God’s Word provides the pathway toward reducing worry, fear, and anxiety.

The natural response is to try to change how we feel and it leads to frustration and discouragement. Biblical steps offer a supernatural response – Relinquishment – that brings forth deepening inner peace and growing self-confidence.

Go-n-Do Discipleship presents God’s remedy to worry, fear and anxiety in four simple steps.

Like Go-n-Do Discipleship on Facebook


On iHeartRadio:

How to Pray when I’m Worried or Afraid

Sometimes known as The School of Love, the Book of Psalms in the Old Testament provide us with a template of prayer for those times when we are worried or afraid.

Click each Psalm below to view.

Raise me up when I am most afraid,
I put my trust in you; in God,
whose word I praise,
in God I put my trust, fearing nothing;
what can me do to me?

You have sent me misery and hardship,
but you will give me life again,
you will pull me up again from the depths of the earth,
prolong my old age, and once more comfort me.

If you live in the shelter of Elyon and make your home in the shadow of Shaddai,
you can say to Yahweh, ‘My refuge, my fortress, my God in who I trust!’

He rescues you from the snares of fowlers hoping to destroy you;
he covers you with his feathers, and you find shelter underneath his wings.

You need not fear the terrors of night, the arrow that flies in the daytime,
the plague that stalks in the dark, the scourge that wreaks havoc in broad daylight.

Though a thousand fall at your side, ten thousand at your right hand,
you yourself will remain unscathed, with his faithfulness for shield and buckler.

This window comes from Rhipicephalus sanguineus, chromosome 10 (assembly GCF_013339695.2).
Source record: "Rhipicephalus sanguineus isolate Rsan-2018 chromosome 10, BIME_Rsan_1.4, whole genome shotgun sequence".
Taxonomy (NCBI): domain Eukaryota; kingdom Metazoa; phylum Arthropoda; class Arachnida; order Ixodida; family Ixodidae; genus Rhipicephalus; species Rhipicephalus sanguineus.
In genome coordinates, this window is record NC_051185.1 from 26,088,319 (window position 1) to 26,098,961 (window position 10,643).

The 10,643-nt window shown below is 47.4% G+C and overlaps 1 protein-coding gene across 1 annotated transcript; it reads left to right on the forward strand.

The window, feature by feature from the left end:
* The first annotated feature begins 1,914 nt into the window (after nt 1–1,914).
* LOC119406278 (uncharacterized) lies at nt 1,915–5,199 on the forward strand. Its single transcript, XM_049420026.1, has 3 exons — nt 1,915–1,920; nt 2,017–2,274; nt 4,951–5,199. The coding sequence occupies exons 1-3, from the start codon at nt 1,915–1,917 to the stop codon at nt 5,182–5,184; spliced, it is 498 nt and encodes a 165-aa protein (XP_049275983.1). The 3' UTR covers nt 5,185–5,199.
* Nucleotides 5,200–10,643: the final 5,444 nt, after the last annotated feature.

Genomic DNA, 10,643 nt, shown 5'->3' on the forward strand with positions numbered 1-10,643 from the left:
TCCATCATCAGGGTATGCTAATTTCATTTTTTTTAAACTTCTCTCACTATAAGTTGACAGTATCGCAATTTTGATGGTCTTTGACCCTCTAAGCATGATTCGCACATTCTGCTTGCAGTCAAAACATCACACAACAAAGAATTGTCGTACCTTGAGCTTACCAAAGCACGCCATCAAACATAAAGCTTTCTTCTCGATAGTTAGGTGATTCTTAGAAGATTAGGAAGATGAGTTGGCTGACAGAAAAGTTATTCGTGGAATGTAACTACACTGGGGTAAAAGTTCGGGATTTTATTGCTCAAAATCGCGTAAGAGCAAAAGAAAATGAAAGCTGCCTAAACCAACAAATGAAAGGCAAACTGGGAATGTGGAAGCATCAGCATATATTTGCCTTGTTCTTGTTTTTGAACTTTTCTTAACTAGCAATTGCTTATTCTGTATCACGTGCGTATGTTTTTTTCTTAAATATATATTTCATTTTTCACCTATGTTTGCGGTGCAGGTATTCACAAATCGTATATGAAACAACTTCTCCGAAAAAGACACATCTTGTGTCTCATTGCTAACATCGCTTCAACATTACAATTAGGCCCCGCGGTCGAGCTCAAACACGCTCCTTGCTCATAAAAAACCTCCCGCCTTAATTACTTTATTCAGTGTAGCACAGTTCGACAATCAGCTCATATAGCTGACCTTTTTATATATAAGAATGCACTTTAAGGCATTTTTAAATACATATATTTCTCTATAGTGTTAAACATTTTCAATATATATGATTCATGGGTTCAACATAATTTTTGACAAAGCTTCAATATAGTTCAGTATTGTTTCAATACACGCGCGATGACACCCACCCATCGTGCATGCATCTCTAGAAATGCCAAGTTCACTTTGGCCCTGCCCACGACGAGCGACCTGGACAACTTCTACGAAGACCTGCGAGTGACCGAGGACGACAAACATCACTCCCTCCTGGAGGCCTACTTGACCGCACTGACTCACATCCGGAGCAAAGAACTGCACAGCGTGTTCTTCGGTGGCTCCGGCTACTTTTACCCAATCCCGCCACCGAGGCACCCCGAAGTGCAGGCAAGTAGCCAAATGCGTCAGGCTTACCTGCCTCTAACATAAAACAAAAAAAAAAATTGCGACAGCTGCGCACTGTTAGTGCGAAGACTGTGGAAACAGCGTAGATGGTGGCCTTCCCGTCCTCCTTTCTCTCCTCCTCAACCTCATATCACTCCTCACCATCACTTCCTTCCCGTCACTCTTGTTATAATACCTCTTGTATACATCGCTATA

You have only to look around to see how the wicked are repaid, y
ou who can say, ‘Yahweh my refuge’, and make Elyon your fortress.

No disaster can overtake you, no plague come near your tent:
he will put you in his angels’ charge to guard you wherever you go.

They will support you on their hands in case you hurt your foot against a stone;
you will tread on lion and adder, trample on savage lions and dragons.

‘I rescue all who cling to me, I protect whoever knows my name,
I answer everyone who invokes me, I am with them when they are in trouble;
I bring them safety and honor. I give them life, long and full,
and show them how I can save.’

“I will say of the Lord, “He is my refuge and my fortress;
My God, in Him I will trust.”
Surely He shall deliver you from the snare of the fowler and from the perilous pestilence. He shall cover you with His feathers, and under His wings you shall take refuge…”

I need only say, ‘I am slipping’,
and your love, Yahweh, immediately supports me;
and in the middle of all my troubles you console me and make me happy.

From its beginning, Christianity has understood the impressive fruits displayed from our repeating good habits. The Catechism of the Catholic Church describes

A virtue as a habitual and firm disposition to do the good. It allows the person not only to perform good acts, but to give the best of their self (1803).

In recent times, exciting discoveries in neuroscience have advanced understanding of human physiology changing by means of repeating good habits in such ways that good habits repeated over time make for more likely good choices to be made when faced with a decision.